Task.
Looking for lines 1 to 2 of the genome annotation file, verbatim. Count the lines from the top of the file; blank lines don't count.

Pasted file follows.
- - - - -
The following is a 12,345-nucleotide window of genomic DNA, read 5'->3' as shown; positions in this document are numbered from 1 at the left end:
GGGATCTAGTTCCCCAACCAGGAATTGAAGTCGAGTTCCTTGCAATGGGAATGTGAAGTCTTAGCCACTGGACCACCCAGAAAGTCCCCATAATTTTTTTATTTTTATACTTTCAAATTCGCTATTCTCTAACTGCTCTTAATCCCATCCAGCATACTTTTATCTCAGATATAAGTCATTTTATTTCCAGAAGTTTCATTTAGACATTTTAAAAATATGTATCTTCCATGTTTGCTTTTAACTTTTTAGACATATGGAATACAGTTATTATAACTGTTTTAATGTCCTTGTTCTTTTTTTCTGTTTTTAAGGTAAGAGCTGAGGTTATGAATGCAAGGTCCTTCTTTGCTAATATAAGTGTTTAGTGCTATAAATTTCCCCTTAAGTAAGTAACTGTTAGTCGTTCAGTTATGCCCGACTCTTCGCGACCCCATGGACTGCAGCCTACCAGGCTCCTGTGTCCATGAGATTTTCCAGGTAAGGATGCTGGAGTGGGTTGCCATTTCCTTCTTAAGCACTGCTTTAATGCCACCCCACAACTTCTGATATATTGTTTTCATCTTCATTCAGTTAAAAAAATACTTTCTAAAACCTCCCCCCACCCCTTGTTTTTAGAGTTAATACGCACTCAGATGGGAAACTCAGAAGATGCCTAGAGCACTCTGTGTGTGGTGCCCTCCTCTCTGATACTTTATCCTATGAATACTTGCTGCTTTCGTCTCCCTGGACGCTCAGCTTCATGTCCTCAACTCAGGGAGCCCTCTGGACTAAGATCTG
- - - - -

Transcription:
The following is a 12,345-nucleotide window of genomic DNA, read 5'->3' as shown; positions in this document are numbered from 1 at the left end:
GGGATCTAGTTCCCCAACCAGGAATTGAAGTCGAGTTCCTTGCAATGGGAATGTGAAGTCTTAGCCACTGGACCACCCAGAAAGTCCCCATAATTTTTTTATTTTTATACTTTCAAATTCGCTATTCTCTAACTGCTCTTAATCCCATCCAGCATACTTTTATCTCAGATATAAGTCATTTTATTTCCAGAAGTTTCATTTAGACATTTTAAAAATATGTATCTTCCATGTTTGCTTTTAACTTTTTAGACATATGGAATACAGTTATTATAACTGTTTTAATGTCCTTGTTCTTTTTTTCTGTTTTTAAGGTAAGAGCTGAGGTTATGAATGCAAGGTCCTTCTTTGCTAATATAAGTGTTTAGTGCTATAAATTTCCCCTTAAGTAAGTAACTGTTAGTCGTTCAGTTATGCCCGACTCTTCGCGACCCCATGGACTGCAGCCTACCAGGCTCCTGTGTCCATGAGATTTTCCAGGTAAGGATGCTGGAGTGGGTTGCCATTTCCTTCTTAAGCACTGCTTTAATGCCACCCCACAACTTCTGATATATTGTTTTCATCTTCATTCAGTTAAAAAAATACTTTCTAAAACCTCCCCCCACCCCTTGTTTTTAGAGTTAATACGCACTCAGATGGGAAACTCAGAAGATGCCTAGAGCACTCTGTGTGTGGTGCCCTCCTCTCTGATACTTTATCCTATGAATACTTGCTGCTTTCGTCTCCCTGGACGCTCAGCTTCATGTCCTCAACTCAGGGAGCCCTCTGGACTAAGATCTG